La diversite is a recording of our time: is it a statement or a comment by tenor saxophonist Nicolas Kummert? Most definitely. The reputation of his native Belgium has been hijacked by Islamic fundamentalists, and their philosophy of hate couldn’t be more alien to his.
Celebrated for his versatility as a saxophonist and his openness to a plenitude of influences outside Europe (he has collaborated with African singers and both house and hip hop DJs), Kummert has also toured extensively in Martinique and Turkey.
At just 17, he collaborated with musicians from Senegal and Mali, and arising from a recording session with Patrick Ruffino, he joined forces with Lionel Loueke, omnipresent on the 14 tracks of la diversite.
The playing by both here is sumptuous, especially on We’ll Be Alright and And What If We’re Not? although Nicolas Thys on bass and Karl Jannuska have the honour with Rainbow People of labouring la diversite into the light.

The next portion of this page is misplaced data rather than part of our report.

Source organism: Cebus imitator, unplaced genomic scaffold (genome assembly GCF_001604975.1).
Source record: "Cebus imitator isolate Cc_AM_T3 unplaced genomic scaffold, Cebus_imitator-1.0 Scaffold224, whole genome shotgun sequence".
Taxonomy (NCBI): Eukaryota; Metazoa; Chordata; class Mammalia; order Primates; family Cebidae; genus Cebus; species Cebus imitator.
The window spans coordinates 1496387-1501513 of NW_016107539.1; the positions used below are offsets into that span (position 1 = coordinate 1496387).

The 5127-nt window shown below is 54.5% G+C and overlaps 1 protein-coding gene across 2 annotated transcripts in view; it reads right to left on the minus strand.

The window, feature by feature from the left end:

There isn’t a misplaced or weak track in this collection, though it’s advisable to fast forward to We’ll Be Alright to savour the efflorescence of Kummert’s sonic solo and the terrific interplay with Loueke: the flip side, And What If We’re Not ? is gentler and acoustic, repeating the earlier refrain of We’ll Be Alright. Existentialist jazz? Yeah, why not.
Elsewhere, there is an abundance of quality, including two innovative but truly jazz interpretations of Hallelujah, (one long and lone short) recorded in memory of Leonard Cohen.
Lighthouse shows the quartet as its most sensitive, while Satie’s Gnossienne and Gnossienne a deux are a reminder of the accessibility within paramater-less jazz for experimental classic compositions composed in free time.
Like Hallelujah, the opening notes are instantly recognisable, and then Kummert takes the rhythm and chordal structure and puts his own indelible and frankly gorgeous stamp on them.